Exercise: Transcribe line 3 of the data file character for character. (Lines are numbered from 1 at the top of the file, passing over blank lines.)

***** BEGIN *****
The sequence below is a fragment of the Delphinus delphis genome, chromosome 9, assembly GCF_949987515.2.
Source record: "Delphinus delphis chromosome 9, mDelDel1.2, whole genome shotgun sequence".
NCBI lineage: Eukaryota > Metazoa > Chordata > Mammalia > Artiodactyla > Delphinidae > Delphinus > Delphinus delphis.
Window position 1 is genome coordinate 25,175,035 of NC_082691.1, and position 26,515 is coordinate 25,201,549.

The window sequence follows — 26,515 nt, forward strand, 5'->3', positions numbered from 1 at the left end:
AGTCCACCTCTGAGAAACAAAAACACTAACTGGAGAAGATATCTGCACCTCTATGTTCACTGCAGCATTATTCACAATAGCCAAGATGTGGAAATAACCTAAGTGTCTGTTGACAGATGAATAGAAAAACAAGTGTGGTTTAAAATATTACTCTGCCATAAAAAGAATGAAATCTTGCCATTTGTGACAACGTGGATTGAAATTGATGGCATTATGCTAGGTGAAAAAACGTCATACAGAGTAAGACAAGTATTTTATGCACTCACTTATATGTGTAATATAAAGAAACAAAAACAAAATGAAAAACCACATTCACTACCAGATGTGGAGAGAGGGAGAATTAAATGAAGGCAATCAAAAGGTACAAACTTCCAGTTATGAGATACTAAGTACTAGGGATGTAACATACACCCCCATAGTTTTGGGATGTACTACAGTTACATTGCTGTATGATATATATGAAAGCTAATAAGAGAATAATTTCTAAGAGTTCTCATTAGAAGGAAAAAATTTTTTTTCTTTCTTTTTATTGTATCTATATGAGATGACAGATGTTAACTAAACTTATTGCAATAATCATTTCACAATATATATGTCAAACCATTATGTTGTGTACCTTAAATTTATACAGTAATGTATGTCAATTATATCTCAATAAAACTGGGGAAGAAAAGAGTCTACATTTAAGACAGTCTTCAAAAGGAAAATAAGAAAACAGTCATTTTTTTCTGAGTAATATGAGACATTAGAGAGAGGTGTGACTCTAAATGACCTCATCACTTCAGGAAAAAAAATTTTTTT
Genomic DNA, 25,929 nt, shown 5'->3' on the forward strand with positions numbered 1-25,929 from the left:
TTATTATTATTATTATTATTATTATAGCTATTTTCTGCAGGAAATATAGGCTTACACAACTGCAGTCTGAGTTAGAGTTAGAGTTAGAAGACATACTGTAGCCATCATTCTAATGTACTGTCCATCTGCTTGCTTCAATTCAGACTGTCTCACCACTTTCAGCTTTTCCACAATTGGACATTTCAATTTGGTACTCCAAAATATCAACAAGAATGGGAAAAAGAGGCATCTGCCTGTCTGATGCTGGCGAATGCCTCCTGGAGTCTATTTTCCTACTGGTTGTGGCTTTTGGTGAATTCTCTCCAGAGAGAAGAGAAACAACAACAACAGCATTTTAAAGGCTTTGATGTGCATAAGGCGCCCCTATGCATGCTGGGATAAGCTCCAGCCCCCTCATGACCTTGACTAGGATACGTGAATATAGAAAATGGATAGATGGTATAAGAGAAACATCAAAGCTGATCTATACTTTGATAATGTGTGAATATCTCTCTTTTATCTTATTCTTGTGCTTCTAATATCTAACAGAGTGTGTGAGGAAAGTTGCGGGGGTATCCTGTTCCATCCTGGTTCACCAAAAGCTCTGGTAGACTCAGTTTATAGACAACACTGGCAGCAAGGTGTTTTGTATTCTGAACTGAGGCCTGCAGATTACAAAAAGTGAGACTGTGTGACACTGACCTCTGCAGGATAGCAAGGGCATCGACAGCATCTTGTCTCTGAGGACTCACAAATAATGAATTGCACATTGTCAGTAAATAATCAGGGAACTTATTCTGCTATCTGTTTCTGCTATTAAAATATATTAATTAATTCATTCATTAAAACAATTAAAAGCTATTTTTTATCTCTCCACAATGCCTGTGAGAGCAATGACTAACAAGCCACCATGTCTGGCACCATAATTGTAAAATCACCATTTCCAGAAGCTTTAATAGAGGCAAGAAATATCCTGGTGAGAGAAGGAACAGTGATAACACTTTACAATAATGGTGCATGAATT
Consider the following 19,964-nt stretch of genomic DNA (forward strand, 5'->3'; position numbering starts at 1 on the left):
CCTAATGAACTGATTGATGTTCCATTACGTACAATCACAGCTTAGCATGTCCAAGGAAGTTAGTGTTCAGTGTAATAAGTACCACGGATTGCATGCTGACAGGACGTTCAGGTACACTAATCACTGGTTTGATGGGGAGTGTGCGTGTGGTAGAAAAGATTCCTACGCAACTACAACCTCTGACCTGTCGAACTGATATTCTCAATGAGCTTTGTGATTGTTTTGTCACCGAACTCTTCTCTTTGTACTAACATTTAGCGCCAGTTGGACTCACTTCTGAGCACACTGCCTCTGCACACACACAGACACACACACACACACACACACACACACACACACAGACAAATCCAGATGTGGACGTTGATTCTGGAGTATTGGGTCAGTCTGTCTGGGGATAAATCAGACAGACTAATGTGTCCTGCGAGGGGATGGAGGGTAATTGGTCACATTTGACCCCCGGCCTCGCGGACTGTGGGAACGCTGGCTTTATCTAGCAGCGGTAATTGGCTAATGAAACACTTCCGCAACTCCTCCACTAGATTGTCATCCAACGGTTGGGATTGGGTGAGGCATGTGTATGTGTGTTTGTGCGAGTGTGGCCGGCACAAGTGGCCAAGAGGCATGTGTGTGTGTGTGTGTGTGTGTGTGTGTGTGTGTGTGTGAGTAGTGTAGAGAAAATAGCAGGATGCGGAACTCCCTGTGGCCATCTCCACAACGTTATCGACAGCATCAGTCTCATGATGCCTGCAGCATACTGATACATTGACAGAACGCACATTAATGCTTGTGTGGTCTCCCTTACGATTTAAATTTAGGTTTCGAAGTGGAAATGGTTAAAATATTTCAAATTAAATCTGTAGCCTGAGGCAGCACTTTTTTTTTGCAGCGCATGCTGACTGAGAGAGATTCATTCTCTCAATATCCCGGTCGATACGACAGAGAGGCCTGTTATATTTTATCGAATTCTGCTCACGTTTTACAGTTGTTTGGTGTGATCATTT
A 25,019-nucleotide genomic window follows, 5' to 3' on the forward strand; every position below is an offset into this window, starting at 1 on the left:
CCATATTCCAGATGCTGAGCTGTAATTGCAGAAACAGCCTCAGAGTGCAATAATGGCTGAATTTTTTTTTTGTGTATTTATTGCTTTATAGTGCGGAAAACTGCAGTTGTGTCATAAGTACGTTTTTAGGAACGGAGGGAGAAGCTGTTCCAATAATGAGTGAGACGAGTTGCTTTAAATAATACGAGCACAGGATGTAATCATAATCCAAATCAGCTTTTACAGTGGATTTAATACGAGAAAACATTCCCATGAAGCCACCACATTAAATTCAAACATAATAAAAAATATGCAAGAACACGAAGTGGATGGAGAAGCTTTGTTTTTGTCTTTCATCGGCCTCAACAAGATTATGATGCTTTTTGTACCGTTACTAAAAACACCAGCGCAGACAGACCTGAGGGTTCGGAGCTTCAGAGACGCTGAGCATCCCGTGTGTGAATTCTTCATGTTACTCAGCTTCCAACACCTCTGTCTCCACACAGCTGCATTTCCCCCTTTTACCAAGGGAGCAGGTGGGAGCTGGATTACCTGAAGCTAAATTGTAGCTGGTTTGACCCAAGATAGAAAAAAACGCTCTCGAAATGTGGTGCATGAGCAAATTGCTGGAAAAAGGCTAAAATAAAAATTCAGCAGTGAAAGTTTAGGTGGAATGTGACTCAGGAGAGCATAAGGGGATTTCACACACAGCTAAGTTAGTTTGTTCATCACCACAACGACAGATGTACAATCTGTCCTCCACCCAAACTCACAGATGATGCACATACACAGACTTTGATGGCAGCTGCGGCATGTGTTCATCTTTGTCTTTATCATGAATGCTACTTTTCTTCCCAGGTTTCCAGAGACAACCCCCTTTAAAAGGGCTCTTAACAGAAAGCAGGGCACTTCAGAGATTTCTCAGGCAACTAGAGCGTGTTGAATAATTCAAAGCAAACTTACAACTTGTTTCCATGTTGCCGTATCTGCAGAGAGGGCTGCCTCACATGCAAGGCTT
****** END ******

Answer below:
NCBI lineage: Eukaryota > Metazoa > Chordata > Mammalia > Artiodactyla > Delphinidae > Delphinus > Delphinus delphis.